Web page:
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  • H. G. Wells, Modernity and the Movies
  • Simon J. James (bio)
Keith Williams, H. G. Wells, Modernity and the Movies. Liverpool: Liverpool UP, 2007. 279pp. £16.95 (pbk)/£50 (hbk).

The late nineteenth- and early twentieth-century writer H. G. Wells is often cited as not only the most significant of the parents of sf genres, but also as the prophet of numerous other actual technologies foreseen by his work: the tank, the nuclear bomb, the spacecraft and the Internet. Visionary as he was then, Wells also both anticipated and responded to the technology of the cinema, as discussed strikingly and eruditely in Keith Williams' H. G. Wells, Modernity and the Movies.

The movie camera is itself a kind of time machine, a cybernetic device that compensates for the insufficiencies of the human biological eye by transfiguring the ways both time and space might be perceived. Williams writes in detail about the kinds of transformations in vision wrought by speeded-up and slowed-down film (foreshadowed in Wells' The Time Machine (1895) and 'The New Accelerator' (1901)), and on other new perspectives in early cinema that were contemporaneous with Wells' formal innovations in fiction. Williams takes his cue from Ian Christie's notion that cinema not only altered the nature of aesthetic 'seeing', but also the ways in which its audiences perceived the real world. Naturally, the writer of scientific romances was strongly drawn to a mode of representation so strongly marked by both modernity and by the supernatural, carrying the marks of 'the "hallucinatory" mimesis of photography' alongside 'the fantastic realism of a waking dream' (15).

The early chapters discuss the ways in which Wells' books prefigure cinema, discussing the ekphrastic nature of Wells' mimesis of the real world, his words seeking to frame an imaginary picture in his reader's mind. (The actual illustrations included in the book are put to splendid use.) Williams is particularly adroit in noticing topoi of looking and the spectacular within Wells' texts and their screen descendants; an examination of the medium is a part of the message of such post-Wellsian experiments as Orson Welles' radio play The War of the Worlds (1939) or Nigel Kneale's television Quatermass (UK 1958–9) television serials. Television playwright Dennis Potter praised Wells for this metafictional quality, for showing '"the frame in the picture", not just "the picture in the frame"' (7), and technology is frequently the subject of Wells' self-conscious early work. The dystopian romance When the Sleeper Wakes (1899) shows modernity accelerating towards hyperreality; Williams' stylish reading of The Invisible Man (1897) sees both book and film as proto-Derridean play [End Page 153] on presence and absence, capitalism's reification of property given literal life in the film's special effects animation of clothes and objects. Making telling references to Wells texts beyond the early scientific romances, such as Kipps (1905) or the late Star-Begotten (1937), and moving fluidly between historical, post-structuralist, Marxist and psychoanalytical theoretical models, Williams on the whole wears his learning lightly. While the book's apparatus criticus is both scrupulous and generous – footnotes and bibliography occupy 86 of the book's 279 pages – the constant breaking-in of other voices can sometimes make reading H. G. Wells, Modernity and the Movies itself a little like a journey in a Time Machine, as a sentence spins dizzily from citing a critic or theorist, thence to an aspect of early cinematic history, then back to a Wells text. For all this, Williams' book is sure to reach a wide range of interested readers in different parts of the academy.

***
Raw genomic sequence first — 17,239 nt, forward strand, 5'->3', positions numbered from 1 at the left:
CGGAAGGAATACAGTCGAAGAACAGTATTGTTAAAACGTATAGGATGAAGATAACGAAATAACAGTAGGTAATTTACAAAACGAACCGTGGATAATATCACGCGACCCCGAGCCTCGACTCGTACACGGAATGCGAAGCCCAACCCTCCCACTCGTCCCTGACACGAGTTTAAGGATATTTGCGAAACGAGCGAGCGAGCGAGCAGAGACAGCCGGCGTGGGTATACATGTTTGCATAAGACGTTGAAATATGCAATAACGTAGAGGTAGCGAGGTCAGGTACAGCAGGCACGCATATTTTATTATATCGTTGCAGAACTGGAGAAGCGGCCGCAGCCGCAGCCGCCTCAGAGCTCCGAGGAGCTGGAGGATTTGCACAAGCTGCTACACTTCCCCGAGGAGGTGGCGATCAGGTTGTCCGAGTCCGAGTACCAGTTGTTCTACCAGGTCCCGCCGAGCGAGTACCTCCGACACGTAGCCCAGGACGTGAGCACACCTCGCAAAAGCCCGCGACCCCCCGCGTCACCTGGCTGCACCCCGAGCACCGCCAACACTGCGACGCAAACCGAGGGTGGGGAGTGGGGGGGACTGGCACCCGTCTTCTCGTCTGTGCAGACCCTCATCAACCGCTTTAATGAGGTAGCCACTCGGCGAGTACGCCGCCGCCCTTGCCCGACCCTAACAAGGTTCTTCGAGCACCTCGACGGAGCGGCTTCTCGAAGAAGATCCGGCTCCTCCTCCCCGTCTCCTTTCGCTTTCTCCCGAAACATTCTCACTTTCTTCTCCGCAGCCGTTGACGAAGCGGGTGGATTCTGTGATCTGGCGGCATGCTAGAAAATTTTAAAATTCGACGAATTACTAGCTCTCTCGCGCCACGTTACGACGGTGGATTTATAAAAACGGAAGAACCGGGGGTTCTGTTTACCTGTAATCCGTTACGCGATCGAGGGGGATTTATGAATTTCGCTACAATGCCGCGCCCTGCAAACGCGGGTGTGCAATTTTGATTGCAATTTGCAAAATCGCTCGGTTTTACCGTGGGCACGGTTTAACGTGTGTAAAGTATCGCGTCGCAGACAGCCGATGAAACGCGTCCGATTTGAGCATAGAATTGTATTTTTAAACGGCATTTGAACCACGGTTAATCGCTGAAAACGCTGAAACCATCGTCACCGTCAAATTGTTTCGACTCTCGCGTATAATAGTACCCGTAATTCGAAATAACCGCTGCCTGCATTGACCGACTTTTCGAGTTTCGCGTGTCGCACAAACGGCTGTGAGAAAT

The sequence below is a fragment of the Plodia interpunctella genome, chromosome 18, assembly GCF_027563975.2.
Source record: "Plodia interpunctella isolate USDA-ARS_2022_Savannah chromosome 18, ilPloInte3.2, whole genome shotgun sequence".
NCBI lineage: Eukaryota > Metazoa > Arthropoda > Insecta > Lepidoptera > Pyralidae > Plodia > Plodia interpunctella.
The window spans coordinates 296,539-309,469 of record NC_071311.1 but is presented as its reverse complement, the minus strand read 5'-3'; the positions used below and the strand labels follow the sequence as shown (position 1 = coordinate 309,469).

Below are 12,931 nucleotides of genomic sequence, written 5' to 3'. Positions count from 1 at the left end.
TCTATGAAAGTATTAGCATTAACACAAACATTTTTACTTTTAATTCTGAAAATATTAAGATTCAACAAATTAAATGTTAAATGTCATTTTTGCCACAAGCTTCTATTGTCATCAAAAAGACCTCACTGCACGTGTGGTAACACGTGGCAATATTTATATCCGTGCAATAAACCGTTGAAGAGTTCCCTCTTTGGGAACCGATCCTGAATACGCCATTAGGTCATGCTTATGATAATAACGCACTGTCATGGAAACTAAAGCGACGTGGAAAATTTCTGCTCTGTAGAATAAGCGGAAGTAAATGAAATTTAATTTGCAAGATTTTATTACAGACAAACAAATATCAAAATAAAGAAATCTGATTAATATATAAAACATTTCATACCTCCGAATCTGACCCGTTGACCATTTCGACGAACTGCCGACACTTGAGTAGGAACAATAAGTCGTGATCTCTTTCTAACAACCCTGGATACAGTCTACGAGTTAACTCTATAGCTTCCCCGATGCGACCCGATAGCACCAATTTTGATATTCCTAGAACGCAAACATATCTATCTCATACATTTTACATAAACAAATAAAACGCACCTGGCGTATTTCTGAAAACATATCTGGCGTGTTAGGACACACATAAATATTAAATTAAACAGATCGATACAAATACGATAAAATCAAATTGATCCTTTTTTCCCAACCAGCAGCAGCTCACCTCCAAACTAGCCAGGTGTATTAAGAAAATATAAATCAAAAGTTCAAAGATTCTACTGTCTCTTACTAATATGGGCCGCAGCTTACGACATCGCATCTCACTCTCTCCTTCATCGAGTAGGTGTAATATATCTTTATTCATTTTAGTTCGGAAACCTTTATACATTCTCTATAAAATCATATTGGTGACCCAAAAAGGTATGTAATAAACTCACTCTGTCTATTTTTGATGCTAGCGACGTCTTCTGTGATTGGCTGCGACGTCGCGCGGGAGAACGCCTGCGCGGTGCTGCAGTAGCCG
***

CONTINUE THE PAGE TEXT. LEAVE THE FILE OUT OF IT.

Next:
Wells hailed cinema as 'the Art Form of the future', was a founder of the London Film Society and even expressed the wish to live again in order 'to devote [himself] entirely to the cinema' (qtd 99). Nonetheless, it was not until decades after cinema's invention that Wells was able to make an impact as a scenarist, and Williams' discussion of the writer's career in the cinema is fascinating. Wells' energies had been redoubled in part by his irritation at what he saw as Metropolis's (Lang Germany 1927) sheer silliness, in spite of...


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pp. 153-155
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